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Dual-Career Couples & Kids: How To Make It Work?

Regina Gomez (MBA ’25) reflects on research around the family dynamics of working couples.

In our first semester of the Required Curriculum (RC) year, we delved into a LEAD case that presented a dilemma faced by a working couple at a significant juncture in their lives: Should she continue her flourishing career, effectively making him the primary caregiver for their five children, or should she take a step back to support his career growth? The case sparked a heated debate among my peers at HBS. Views varied drastically – while some argued that the protagonist should leave her husband, others believed she ought to relinquish her professional ambitions. For me, this discussion was particularly harsh, as it made me think of a personal dilemma I had not fully contemplated.

As an MBA student at HBS, I am driven by the goal of climbing the corporate ladder to join the leadership ranks of a major, influential corporation. Concurrently, having recently married my lifelong partner, I cherish the dream of starting a family. My husband, a litigation lawyer – arguably one of the most demanding professions – harbors his own aspirations to become a partner and eventually own a law firm.

The class discussion left me with a disheartening ultimatum: the seeming impossibility of fulfilling both my career ambitions and family aspirations. This realization was both disappointing and saddening. However, a thoughtful conversation with my husband that evening sparked a new resolve in me. I decided to look deeper into research, seeking practical strategies to balance these twin goals. I was determined not to cede either dream. The insights I uncovered were enlightening and instrumental in my own journey to find a balance. Here are the key non-exhaustive strategies that I found most effective and how I plan to apply them to my personal situation. I share these in the hope of empowering others who face similar crossroads, steadfast in my belief that one need not sacrifice career for family, or vice versa.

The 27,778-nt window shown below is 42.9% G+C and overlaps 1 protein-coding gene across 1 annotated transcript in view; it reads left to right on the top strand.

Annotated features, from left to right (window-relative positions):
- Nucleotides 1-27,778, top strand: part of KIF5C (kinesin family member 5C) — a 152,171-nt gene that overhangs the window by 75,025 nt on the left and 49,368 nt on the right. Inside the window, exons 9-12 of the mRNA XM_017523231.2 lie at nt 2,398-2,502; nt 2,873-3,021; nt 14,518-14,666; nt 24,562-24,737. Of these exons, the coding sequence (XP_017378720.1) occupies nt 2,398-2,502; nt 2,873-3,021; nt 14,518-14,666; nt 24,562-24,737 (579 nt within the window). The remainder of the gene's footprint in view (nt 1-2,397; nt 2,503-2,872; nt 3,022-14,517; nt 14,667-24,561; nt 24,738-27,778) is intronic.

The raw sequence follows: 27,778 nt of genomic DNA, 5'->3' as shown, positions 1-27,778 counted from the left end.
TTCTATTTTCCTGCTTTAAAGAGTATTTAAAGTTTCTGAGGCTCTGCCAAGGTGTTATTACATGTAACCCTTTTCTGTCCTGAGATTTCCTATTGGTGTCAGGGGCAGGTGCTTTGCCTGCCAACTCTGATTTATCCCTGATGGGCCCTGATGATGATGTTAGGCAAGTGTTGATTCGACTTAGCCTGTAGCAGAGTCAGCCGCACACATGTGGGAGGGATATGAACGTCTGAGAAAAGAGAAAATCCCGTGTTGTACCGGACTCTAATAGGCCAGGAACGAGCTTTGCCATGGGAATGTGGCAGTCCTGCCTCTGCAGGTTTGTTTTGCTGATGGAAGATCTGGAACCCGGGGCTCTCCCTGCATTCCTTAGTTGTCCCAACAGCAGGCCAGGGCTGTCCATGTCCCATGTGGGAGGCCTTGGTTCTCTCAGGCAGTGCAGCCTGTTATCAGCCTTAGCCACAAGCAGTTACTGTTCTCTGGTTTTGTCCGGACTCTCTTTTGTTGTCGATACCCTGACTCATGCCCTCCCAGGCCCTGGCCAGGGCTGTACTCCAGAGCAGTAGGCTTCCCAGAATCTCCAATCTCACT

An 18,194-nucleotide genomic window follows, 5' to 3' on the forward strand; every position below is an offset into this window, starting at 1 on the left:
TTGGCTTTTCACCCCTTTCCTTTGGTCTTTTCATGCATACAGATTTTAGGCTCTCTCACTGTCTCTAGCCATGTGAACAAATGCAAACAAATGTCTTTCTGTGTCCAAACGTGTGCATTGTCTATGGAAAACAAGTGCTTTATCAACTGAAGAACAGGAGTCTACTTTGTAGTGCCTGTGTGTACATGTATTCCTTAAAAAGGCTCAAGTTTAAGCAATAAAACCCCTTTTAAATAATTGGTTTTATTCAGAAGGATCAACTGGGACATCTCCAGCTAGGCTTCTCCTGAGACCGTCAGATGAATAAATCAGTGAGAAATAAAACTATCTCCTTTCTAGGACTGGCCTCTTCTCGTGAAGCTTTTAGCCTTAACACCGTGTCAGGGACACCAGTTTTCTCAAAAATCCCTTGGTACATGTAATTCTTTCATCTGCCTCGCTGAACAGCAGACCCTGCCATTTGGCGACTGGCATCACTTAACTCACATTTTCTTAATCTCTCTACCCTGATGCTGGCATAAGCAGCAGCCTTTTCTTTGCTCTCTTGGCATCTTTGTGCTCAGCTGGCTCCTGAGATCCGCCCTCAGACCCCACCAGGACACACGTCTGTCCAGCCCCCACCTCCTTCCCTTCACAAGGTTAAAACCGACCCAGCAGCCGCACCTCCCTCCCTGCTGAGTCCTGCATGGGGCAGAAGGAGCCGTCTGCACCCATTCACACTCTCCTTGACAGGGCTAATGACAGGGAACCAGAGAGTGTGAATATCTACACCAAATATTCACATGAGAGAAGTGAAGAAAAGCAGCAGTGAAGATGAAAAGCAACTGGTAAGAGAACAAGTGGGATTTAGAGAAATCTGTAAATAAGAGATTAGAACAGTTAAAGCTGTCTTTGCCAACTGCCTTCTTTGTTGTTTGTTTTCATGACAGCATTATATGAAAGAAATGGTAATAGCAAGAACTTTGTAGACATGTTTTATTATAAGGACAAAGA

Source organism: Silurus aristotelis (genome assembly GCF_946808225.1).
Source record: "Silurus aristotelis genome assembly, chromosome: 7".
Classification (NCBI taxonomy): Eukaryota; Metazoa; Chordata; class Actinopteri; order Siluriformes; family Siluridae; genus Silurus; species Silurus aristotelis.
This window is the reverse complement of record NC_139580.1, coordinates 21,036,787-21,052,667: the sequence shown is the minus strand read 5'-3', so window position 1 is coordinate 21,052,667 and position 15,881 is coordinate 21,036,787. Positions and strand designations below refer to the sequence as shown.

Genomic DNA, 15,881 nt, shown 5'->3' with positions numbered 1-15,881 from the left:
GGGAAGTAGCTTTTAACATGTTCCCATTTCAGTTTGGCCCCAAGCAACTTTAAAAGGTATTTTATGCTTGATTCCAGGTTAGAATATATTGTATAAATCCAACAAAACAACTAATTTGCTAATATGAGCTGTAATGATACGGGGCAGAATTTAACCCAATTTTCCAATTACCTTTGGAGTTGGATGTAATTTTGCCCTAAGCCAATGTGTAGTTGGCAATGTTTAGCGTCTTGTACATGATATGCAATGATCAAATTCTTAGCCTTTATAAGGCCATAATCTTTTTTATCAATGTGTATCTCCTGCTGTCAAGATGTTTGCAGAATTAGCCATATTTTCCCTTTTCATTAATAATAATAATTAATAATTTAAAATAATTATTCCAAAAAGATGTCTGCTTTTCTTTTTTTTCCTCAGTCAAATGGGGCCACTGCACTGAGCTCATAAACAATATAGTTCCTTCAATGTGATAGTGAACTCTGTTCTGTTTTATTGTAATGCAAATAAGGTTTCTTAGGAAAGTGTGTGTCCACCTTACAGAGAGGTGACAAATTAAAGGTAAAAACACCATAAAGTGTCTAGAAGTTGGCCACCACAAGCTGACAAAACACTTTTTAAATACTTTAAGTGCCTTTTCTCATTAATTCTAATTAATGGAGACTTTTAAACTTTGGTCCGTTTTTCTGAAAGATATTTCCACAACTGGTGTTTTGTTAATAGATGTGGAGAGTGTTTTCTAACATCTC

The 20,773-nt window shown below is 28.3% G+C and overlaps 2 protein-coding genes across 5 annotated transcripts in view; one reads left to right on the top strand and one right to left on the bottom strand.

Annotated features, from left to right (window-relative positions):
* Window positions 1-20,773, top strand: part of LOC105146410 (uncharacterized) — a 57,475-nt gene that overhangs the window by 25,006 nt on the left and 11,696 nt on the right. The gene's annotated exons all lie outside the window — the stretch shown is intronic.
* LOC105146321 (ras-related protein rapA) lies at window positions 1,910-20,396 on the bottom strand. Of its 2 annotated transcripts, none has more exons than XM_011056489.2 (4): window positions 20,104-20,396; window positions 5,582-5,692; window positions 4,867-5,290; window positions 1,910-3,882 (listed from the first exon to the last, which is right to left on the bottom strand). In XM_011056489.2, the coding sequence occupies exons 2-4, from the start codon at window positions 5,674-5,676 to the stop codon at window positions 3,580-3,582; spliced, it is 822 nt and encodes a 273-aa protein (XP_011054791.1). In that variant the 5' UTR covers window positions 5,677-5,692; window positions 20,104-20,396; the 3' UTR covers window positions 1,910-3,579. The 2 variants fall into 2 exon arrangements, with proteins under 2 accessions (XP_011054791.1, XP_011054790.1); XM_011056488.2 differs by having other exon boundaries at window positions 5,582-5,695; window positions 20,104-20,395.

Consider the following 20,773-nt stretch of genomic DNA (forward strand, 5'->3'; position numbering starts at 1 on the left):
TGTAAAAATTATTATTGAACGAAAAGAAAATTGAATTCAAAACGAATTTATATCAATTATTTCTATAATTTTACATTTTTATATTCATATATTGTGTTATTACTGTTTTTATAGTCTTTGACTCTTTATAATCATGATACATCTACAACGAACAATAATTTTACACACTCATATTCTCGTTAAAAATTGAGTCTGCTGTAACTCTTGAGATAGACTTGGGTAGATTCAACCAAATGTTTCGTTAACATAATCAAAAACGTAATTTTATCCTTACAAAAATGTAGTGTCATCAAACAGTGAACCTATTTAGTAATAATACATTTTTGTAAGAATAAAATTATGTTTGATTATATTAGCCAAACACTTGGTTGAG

Tip 1: Set goals and discuss them

In a 2018 Harvard Business Review article, Jackie Coleman and Joe Coleman emphasize the importance of couples engaging in “open and honest” discussions about their individual aspirations. Such dialogues are crucial for aligning on key decisions and understanding each other’s “non-negotiables.” For example, I have set a personal benchmark: if offered a job with a salary exceeding a certain threshold, I will accept it. Similarly, presented with the opportunity to lead a firm (under specific conditions), my husband would accept that offer..

Jennifer Petriglieri, a renowned authority on parenting, advocates in her 2019 Business Insider article for establishing “parenting principles” as the foundation of family life. These guiding tenets shape the practical aspects of raising children. Reflecting on my own experiences, I recall how my in-laws adhered to a principle of always tucking my husband into bed, a practice that significantly influenced their family routine during his early years.

Tip 2: Assign roles 

Jackie Coleman and Joe Coleman also emphasize the importance of clear role assignment for couples. They advocate for clarity on who handles various responsibilities, which significantly “streamlines” everyday tasks. Amy Jen Su, in a 2019 Harvard Business Review article, further reinforces this idea by suggesting that families operate as teams, leveraging each member’s strengths and interests.